Conference Coverage

Pediatric vitiligo primarily affects those aged 10-17



– Among children and adolescents, vitiligo appears to predominately affect nonwhite boys and girls between the ages of 10 and 17 years, results from a large cross-sectional analysis demonstrated.

Dr. Jessica Haber of the department of dermatology at Northwell Health, New York Doug Brunk/MDedge News

Dr. Jessica Haber

During an interview at the annual meeting of the Society for Pediatric Dermatology, lead study author Jessica Haber, MD, said that, while it’s known vitiligo can have its onset in childhood, there have been no population-based analyses in the United States specific to children and adolescents with the condition.

“We wanted to examine disease burden in the U.S. specifically, because we have such a diverse population,” said Dr. Haber, a second-year resident in the department of dermatology at Northwell Health, New York.

For the study, she and her associates used IBM’s Explorys research analytics platform to conduct a cross-sectional analysis of more than 55 million unique patients across all census regions of the United States. There were 1,630 vitiligo cases identified from a total of 4,242,400 pediatric patients, for an overall standard prevalence of 0.04%, or 40.1 per 100,000 children and adolescents. The proportion of female and male patients with vitiligo was similar (49.1% and 50.9%, respectively), and nearly three-fourths (72.3%) were 10 years of age or older.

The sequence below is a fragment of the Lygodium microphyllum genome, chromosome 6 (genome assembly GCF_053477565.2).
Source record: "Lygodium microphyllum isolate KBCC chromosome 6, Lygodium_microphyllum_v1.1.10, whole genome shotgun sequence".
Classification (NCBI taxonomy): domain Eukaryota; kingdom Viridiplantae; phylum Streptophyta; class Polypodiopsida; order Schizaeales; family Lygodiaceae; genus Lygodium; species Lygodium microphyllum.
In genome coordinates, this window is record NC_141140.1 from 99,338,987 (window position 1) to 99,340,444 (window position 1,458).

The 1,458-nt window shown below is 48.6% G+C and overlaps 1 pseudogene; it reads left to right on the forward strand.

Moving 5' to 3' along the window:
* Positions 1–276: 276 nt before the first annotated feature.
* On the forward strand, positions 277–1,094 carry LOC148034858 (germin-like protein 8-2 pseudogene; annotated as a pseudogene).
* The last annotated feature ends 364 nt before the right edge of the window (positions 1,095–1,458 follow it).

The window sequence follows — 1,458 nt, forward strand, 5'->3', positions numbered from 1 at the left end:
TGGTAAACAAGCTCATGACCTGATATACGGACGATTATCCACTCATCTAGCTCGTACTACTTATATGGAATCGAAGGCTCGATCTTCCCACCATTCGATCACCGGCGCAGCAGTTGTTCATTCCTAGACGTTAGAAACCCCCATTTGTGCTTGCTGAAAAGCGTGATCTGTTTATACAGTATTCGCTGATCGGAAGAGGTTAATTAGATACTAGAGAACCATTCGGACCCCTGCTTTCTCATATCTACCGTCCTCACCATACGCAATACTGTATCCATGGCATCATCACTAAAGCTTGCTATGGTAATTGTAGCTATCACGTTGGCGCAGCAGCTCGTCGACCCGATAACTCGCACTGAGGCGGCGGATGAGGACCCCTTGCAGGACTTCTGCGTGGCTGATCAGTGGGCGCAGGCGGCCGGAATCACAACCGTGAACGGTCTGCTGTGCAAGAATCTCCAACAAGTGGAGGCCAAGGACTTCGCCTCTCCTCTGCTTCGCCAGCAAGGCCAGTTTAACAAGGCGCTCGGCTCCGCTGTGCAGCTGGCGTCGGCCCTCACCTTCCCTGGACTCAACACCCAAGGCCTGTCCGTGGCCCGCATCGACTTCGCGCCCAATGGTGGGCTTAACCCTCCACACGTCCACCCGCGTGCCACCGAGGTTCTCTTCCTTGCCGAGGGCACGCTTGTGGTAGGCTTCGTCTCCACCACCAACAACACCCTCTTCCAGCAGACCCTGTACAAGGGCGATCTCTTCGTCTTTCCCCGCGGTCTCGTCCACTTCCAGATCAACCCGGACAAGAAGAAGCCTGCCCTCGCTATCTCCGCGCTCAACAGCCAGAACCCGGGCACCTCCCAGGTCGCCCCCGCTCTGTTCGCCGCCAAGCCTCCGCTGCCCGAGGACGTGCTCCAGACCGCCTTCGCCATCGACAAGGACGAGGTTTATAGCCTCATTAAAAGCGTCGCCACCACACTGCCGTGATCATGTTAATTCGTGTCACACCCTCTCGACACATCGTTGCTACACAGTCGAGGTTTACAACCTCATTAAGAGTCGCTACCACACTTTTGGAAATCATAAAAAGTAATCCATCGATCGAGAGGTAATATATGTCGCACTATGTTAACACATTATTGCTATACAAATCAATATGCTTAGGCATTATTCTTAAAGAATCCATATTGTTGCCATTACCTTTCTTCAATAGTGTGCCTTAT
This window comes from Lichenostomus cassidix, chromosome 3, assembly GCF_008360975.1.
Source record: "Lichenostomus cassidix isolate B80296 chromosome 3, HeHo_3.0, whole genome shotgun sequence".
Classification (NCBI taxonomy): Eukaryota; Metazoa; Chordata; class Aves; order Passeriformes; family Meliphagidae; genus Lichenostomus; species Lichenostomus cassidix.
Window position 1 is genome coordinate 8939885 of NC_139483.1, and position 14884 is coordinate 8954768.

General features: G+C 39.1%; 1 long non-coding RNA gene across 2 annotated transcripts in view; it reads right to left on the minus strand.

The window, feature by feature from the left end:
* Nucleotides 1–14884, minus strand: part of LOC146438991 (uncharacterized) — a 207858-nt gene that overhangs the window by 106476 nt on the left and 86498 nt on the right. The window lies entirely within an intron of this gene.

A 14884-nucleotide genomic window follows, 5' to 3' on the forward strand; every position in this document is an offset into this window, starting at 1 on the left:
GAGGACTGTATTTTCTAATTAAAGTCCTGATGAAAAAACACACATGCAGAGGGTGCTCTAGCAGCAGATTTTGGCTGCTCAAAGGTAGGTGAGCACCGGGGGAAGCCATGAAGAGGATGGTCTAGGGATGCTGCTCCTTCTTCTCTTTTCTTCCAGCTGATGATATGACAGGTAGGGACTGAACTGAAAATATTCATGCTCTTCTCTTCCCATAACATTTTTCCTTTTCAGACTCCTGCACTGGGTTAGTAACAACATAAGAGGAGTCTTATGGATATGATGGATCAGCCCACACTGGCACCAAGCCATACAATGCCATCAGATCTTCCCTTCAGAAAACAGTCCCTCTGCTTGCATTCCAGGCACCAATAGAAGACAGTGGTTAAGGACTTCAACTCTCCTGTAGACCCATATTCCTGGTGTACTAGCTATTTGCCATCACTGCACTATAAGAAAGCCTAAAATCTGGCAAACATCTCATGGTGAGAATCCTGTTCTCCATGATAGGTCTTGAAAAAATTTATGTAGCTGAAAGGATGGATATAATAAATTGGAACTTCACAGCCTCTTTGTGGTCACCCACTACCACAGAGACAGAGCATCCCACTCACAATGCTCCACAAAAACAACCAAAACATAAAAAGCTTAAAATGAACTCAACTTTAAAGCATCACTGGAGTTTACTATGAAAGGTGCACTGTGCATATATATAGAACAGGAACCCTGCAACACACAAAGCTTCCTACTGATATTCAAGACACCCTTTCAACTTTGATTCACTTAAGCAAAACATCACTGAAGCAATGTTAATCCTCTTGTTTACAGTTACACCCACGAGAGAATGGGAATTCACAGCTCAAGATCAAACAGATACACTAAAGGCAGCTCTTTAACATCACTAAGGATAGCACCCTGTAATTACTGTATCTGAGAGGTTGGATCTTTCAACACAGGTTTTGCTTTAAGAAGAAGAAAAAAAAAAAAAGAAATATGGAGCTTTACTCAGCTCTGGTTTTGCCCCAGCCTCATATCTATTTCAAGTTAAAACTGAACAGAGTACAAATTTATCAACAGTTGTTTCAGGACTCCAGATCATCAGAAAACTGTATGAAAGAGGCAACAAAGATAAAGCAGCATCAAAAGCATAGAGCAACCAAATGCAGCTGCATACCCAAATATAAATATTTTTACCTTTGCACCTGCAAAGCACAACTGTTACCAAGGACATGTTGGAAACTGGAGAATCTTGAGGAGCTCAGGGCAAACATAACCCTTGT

The researchers observed no significant difference in the prevalence of vitiligo between males and females (40.2 per 100,000 vs. 40 per 100,000, respectively). The standardized prevalence of vitiligo was greatest in pediatric patients who were of “other” races and ethnicities (including Asian, Hispanic, multiracial, and other; 69.1 per 100,000), followed by African Americans (51.5 per 100,000) and whites (37.9 per 100,000). There were too few vitiligo cases among biracial patients to determine standardized estimates, but the crude prevalence was greatest in this group (68.7 per 100,000).

Two factors could contribute to the increased prevalence of vitiligo observed in nonwhite children and adolescents, Dr. Haber said. One is selection bias.

“It has been reported that both children and adults with higher Fitzpatrick skin types tend to have increased morbidity of their vitiligo, so it may be a selection bias that these patients are seeking out treatment for their disease,” she said. “Also, according to recent research in the medical literature, increased melanin production may be a risk factor for the development of vitiligo (J Am Acad Dermatol. 2017;77[1]:1-13). That might explain some of our findings, as well.”

While the study findings “don’t necessarily change clinical practice, it is good for us to have a sense of the burden of disease in the pediatric patient population of vitiligo, and to be aware that this is a disease that predominately affects non-Caucasian children and adolescents,” Dr. Haber concluded.

She reported having no financial disclosures.

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